13. A method as claimed in claim 2 in which the processing zone is a combustion zone and sound intensity is monitored at a frequency characteristic of sound produced by burning of hydrocarbons.
14. A method as claimed in claim 2 in which the step of monitoring comprises monitoring for sound produced in the retort at a plurality of locations spaced apart from each other along the direction of advancement of the processing zone.
15. A method for determining the locus of a processing zone advancing through a fragmented permeable mass of particles in an in situ oil shale retort in a subterranean formation containing oil shale, the method comprising the step of monitoring for sound produced in the processing zone, wherein monitoring for sound is by at least one sound transducer within the fragmented mass.
16. The method of claim 15 in which the processing zone advances downwardly through the fragmented mass, and the step of monitoring comprises monitoring for sound produced in the retort at at least two locations spaced apart from each other and at about the same elevation.
17. The method of claim 15 in which the processing zone advances downwardly through the fragmented mass, and the step of monitoring comprises monitoring for sound produced in the retort at at least three locations spaced apart from each other and at about the same elevation.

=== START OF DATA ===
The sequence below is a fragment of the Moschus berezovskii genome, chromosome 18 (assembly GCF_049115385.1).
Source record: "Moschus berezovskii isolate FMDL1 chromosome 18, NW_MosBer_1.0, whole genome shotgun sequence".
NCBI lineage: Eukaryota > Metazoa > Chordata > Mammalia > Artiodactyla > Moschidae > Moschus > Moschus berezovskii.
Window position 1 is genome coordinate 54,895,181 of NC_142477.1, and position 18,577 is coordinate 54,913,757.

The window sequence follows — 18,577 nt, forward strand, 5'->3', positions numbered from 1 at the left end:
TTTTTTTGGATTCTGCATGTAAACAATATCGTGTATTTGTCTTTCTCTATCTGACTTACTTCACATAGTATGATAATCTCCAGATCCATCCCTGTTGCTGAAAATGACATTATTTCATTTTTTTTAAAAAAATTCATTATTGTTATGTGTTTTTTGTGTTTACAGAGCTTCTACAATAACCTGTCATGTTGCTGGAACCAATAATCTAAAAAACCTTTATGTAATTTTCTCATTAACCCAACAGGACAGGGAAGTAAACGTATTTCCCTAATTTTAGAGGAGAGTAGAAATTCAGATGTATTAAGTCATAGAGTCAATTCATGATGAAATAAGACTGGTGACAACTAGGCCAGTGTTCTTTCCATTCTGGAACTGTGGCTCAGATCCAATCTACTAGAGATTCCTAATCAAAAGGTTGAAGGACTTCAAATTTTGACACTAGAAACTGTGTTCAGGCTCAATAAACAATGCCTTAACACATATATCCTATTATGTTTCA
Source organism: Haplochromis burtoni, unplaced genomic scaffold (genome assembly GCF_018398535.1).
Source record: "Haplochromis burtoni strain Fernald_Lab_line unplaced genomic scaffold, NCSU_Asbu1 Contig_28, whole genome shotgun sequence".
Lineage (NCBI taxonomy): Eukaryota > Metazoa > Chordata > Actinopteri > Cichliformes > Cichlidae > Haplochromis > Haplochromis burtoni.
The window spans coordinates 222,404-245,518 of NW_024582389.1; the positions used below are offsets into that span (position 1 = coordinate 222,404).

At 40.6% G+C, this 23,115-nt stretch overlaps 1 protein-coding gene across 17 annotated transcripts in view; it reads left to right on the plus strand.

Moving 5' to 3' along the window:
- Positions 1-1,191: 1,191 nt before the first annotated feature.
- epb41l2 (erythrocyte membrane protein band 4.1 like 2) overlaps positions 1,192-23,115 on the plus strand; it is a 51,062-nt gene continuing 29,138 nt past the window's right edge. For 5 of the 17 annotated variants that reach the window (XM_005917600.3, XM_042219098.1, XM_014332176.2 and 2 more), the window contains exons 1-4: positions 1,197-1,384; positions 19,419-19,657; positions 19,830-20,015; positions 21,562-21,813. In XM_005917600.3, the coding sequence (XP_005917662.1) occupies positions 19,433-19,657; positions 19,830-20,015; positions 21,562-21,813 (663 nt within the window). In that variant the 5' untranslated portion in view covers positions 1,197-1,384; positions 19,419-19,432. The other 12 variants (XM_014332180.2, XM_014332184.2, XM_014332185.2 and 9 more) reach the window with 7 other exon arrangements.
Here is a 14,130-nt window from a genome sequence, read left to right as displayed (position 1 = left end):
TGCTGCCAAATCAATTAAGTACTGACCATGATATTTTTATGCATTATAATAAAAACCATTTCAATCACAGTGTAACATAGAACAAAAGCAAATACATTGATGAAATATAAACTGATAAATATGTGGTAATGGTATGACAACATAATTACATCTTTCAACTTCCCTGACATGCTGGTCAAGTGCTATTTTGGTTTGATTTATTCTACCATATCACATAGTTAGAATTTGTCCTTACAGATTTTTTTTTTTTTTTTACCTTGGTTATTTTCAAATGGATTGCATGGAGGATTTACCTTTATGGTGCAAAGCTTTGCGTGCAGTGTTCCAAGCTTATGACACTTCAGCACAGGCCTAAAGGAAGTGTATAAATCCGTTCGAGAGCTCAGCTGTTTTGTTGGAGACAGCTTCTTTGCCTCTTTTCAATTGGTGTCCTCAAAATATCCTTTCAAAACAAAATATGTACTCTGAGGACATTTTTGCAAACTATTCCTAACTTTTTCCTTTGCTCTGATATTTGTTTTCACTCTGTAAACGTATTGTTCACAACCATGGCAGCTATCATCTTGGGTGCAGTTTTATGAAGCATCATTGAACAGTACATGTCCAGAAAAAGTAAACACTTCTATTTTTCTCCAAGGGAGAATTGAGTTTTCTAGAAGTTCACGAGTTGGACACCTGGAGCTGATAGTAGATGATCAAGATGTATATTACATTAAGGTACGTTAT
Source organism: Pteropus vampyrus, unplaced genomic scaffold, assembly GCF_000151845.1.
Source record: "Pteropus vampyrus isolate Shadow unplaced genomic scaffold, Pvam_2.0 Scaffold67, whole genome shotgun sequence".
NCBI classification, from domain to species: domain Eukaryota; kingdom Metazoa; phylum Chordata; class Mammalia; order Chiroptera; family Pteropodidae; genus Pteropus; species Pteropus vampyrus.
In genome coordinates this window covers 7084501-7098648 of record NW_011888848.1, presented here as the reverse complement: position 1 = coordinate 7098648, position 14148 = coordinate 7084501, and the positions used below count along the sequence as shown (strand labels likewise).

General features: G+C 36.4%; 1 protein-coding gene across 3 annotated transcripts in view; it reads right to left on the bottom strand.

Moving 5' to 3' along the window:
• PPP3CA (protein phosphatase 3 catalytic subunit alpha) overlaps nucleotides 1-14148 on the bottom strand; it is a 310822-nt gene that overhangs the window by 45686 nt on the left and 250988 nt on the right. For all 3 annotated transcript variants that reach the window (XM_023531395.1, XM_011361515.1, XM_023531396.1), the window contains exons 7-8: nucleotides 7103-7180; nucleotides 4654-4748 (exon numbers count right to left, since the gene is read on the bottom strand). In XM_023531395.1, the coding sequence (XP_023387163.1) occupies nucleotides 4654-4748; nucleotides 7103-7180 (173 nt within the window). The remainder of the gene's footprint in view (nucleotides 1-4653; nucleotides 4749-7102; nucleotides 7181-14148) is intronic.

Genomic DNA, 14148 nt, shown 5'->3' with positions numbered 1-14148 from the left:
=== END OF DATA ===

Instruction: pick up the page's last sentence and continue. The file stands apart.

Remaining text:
18. A method as claimed in claim 15 including the step of placing a sound transducer in a conduit extending into the fragmented mass for monitoring for sound produced in the processing zone.
19. A method as claimed in claim 18 in which the processing zone advances downwardly through the fragmented mass and the conduit extends substantially vertically through the fragmented mass and including the step of moving such a sound transducer vertically within the conduit to a plurality of selected locations vertically spaced apart from each other for monitoring for sound produced in the processing zone.
20. A method as claimed in claim 15 in which the step of monitoring comprises monitoring sound intensity.
21. A method as claimed in claim 20 in which the processing zone is a combustion zone and the step of monitoring comprises monitoring sound volume at a frequency selected from the group consisting of about 125 hertz, about 250 hertz, about 500 hertz, and combinations thereof.
22. A method for determining the locus of a processing zone advancing through a fragmented permeable mass of particles in a subterranean formation containing oil shale, the method comprising the steps of:
drilling at least two bore holes extending through unfragmented formation adjacent the fragmented mass; and
monitoring within each of the bore holes for sound produced in the retort.